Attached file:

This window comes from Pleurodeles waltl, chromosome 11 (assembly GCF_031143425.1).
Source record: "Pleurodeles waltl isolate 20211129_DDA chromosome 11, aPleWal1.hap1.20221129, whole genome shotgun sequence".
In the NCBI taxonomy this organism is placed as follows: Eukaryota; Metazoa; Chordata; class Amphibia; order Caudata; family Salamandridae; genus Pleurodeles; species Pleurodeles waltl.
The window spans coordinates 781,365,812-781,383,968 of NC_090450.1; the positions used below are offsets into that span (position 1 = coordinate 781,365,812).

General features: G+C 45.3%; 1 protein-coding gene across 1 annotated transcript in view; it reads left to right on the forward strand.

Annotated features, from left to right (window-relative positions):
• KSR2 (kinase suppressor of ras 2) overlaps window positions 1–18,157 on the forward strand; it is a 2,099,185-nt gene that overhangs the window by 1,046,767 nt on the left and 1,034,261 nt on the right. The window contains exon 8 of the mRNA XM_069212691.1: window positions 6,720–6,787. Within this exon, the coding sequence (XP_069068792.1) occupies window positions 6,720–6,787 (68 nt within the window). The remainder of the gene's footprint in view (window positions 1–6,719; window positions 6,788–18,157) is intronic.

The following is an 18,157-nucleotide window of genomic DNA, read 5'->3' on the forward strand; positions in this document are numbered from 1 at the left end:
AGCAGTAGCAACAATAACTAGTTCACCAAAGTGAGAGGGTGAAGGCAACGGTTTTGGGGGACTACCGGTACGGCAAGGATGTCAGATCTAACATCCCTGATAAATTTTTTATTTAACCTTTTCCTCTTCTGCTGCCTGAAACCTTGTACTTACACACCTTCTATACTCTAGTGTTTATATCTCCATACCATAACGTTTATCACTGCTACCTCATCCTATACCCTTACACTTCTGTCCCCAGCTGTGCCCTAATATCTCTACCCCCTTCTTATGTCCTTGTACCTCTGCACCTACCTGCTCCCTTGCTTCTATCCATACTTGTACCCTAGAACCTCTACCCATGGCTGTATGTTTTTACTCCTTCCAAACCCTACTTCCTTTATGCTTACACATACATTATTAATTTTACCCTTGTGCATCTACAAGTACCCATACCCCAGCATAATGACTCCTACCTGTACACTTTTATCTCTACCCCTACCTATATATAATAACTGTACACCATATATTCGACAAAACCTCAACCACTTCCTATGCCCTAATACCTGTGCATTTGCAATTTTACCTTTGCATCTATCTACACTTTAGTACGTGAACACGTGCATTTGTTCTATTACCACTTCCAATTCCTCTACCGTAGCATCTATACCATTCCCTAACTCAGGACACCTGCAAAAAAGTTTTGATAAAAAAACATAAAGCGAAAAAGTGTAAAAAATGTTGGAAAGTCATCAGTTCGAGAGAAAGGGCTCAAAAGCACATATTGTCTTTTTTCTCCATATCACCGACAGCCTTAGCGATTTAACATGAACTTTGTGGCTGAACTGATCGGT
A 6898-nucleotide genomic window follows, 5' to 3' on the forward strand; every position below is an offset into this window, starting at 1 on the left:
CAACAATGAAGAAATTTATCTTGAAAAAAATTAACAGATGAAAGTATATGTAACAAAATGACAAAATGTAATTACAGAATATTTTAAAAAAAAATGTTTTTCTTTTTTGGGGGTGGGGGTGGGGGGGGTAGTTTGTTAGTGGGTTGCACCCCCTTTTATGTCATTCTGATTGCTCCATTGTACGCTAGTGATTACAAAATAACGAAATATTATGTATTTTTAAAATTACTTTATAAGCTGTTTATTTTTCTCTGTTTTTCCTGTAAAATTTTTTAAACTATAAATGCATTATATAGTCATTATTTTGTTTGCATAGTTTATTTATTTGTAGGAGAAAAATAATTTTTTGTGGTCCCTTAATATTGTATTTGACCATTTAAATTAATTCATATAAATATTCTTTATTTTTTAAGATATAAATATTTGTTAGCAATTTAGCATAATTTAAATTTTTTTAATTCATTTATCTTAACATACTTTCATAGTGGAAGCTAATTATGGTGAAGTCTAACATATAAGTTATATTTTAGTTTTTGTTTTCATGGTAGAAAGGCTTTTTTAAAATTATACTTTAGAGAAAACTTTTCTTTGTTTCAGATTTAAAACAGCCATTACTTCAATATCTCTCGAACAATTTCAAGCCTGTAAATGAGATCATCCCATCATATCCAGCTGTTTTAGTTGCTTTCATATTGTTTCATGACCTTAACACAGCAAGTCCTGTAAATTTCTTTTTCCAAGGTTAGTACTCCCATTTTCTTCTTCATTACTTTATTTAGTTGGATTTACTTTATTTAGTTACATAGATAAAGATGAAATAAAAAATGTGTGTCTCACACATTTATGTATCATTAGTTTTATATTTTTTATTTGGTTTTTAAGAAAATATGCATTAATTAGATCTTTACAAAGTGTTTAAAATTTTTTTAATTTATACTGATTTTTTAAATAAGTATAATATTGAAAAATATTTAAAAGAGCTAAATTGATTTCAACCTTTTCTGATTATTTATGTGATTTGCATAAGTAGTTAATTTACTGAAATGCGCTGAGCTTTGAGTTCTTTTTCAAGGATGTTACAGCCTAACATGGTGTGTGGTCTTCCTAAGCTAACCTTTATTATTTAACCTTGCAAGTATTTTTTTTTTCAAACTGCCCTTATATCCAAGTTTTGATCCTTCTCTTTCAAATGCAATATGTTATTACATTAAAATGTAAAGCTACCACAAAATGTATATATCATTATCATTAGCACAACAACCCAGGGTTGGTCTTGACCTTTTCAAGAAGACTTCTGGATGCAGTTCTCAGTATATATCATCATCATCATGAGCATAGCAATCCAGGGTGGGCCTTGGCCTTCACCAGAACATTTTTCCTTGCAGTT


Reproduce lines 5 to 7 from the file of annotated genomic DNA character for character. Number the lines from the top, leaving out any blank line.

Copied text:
General features: G+C 45.3%; 1 protein-coding gene across 1 annotated transcript in view; it reads left to right on the forward strand.

Annotated features, from left to right (window-relative positions):
• KSR2 (kinase suppressor of ras 2) overlaps window positions 1–18,157 on the forward strand; it is a 2,099,185-nt gene that overhangs the window by 1,046,767 nt on the left and 1,034,261 nt on the right. The window contains exon 8 of the mRNA XM_069212691.1: window positions 6,720–6,787. Within this exon, the coding sequence (XP_069068792.1) occupies window positions 6,720–6,787 (68 nt within the window). The remainder of the gene's footprint in view (window positions 1–6,719; window positions 6,788–18,157) is intronic.